WEST RIDGE — A Rohingya refugee who immigrated to the U.S. two years ago from war-torn Myanmar hoped he would find opportunity and a second chance by settling in Chicago, with a job at O'Hare. Instead, Amir Hussin Bin Mohamadur Rahman has found himself at the center of a workers rights struggle unfolding within Chicago's labor force.
Rahman, 25, got a job shortly after his arrival in June 2015 with Scrub, Inc., a company that employs workers who clean the cabins of planes after flights.
That relationship ended in late November after Rahman publicly rallied alongside Service Employees International Union members and other airport workers in a one-day strike with the "Fight For $15" minimum wage campaign.
Rahman also spoke out at an employee meeting advocating for Scrub, Inc. workers to unionize, an act he alleges led to his firing.
"The day that he [stood] up in the meeting, talking about 'Fight For $15', saying he wants to go on strike, things changed," said Wahida Rafiq, a translator who Rahman and another Scrub, Inc. worker spoke through in an interview with DNAinfo.
Scrub, Inc. declined to comment.
Rahman said his job went relatively smoothly until he participated in the strike and was outspoken about forming a union.
"No one bothered me before" the strike, he said.
But almost immediately thereafter, Rahman was let go for insubordination, said Izabela Miltko-Ivkovich, a spokeswoman for SEIU who has been helping Rahman and other non-union workers still employed by Scrub at O'Hare to understand the legal issues relating to their experiences in the workplace.
"It goes back to some of these contractors — like Scrub — wanting to hire workers that may not understand labor law or speak the language," Miltko-Ivkovich said. "They are being taken advantage of."
Amir Hussin Bin Mohamadur Rahman said he was fired after speaking up in favor of forming a union among cabin cleaners at O'Hare. [Provided]
In July, SEIU helped Rahman file a minimum wage complaint with the city's Department of Business Affairs and Consumer Protection, saying that he worked 20-30 minutes off the clock every day by coming in early or staying late at Scrub's request.
At the time, Rahman was working between 40-50 hours a week for $10.50 an hour.
Then, two weeks before the November strike, Rahman filed another complaint — this time with the U.S. Department of Labor's Occupational Safety and Health Administration (OSHA).
In the narrative on his complaint form, Rahman describes being told to get back to work without filing a report after falling down a flight of stairs and injuring his head, arm, leg, wrists and hands.
He has also filed a complaint regarding his firing with the National Labor Relations Board, Miltko-Ivkovich said.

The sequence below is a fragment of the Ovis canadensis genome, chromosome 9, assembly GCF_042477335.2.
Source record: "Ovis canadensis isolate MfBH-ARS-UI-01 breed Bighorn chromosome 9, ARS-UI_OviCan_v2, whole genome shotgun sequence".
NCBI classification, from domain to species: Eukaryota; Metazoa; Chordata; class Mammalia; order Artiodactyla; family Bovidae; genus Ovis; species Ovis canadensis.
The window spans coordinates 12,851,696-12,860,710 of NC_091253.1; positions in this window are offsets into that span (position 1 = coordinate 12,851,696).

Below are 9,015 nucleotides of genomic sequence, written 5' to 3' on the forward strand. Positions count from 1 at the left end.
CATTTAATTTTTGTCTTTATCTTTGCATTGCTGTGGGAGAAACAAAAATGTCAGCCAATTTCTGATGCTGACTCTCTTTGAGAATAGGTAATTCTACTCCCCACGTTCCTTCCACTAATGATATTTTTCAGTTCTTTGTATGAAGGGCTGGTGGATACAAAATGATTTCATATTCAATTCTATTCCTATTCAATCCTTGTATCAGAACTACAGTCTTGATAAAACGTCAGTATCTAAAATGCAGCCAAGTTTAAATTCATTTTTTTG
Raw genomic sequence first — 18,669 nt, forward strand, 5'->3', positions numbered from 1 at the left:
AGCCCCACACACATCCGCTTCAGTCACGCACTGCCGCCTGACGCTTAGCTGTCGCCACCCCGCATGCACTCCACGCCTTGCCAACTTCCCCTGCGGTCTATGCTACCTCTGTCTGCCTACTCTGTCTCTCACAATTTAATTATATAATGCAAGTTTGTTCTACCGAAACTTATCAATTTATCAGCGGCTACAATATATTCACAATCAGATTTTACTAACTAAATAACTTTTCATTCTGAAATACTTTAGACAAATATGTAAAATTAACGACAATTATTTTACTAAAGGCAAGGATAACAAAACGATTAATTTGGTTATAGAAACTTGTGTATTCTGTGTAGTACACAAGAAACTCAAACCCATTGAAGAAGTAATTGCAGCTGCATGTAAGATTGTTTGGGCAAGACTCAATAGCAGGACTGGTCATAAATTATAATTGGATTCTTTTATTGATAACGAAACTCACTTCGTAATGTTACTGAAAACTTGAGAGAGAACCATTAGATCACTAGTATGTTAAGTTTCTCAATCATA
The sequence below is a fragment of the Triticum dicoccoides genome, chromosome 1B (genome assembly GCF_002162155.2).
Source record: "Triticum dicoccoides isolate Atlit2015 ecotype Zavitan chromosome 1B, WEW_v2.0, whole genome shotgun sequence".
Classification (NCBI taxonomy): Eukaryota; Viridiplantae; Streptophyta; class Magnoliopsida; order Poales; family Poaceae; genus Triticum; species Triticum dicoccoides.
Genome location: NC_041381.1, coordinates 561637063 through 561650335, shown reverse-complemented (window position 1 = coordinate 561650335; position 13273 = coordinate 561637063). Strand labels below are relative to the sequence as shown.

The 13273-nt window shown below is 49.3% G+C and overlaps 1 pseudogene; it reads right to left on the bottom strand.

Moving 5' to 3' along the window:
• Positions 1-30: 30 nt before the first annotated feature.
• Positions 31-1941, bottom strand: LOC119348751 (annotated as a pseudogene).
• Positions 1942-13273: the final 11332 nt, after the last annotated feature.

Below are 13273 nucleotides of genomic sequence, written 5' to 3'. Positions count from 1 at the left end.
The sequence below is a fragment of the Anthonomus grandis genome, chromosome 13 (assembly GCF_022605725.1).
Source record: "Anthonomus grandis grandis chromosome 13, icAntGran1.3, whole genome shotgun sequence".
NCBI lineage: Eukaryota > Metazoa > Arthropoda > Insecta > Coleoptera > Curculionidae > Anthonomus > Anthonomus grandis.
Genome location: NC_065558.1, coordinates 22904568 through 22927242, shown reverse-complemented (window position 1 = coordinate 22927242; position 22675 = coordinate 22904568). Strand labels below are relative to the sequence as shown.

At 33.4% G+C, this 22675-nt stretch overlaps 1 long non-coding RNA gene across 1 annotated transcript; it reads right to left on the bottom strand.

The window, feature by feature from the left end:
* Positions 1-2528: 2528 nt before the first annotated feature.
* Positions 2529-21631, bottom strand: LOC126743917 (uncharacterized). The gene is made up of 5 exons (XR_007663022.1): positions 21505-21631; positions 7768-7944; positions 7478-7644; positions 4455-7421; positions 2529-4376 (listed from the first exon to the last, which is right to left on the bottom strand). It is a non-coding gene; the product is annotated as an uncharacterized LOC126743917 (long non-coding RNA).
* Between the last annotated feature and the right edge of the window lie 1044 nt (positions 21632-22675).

Since leaving Scrub, Rahman said he's found another job working fewer hours but for better pay, but still worries about other workers left behind — many of whom are refugees like himself who need the work and feel they can't afford to complain about potential legal violations.
One of those people is Shaik Ahmad, 29, also a Rohingya refugee who now cleans cabins for Scrub at O'Hare.
He said he was at the meeting where Rahman advocated for a union, and saw Rahman lose his job shortly thereafter.
"[Ahmad] said he was going to fight for [the union], too, but he's scared he's going to lose his job," Ahmad's translator said. Ahmad added, through his translator: "To fire Amir was not the right thing to do. They fired him for no reason."
Shaik Ahmad still works at Scrub and said he's concerned what will happen to other workers who speak out about issues on the job. [Provided]
Despite the issues at work, Rahman and Ahmad both say they are still grateful for life in America. Rohingya Muslims living in Myanmar, once called Burma, are the religious minority in the Buddhist-led nation and have been persecuted since the early 1960s.
Rohingya Muslims are considered "the most persecuted refugee group in the world," according to the Zakat Foundation of America, a religious nonprofit aimed at humanitarian efforts.
Neither Rahman nor Ahmad know if their parents, who remained in Myanmar, are still alive.
At different times, Rahman and Ahmad made their way to Malaysia before immigrating to the U.S. and resettling in the Rogers Park/West Ridge area where an established Rohinga refugee community exists.
Nasir Zakaria, executive director of the Rohingya Cultural Center of Chicago, 2740 W. Devon Ave., said last year the number of Rohingya settlers has increased in West Ridge, where Zakaria said they have felt "welcomed."
Rahman said his experience hasn't soured his view of the U.S., but he remains concerned for his former fellow co-workers who he hopes does not suffer the same fate as he with Scrub.
"We don't know English, we don't speak the language, they take advantage of us," Rahman said. "But [I] never changed my view of U.S.A.
"The only thing [I'm] worrying about right now is the people that are working in the airport."
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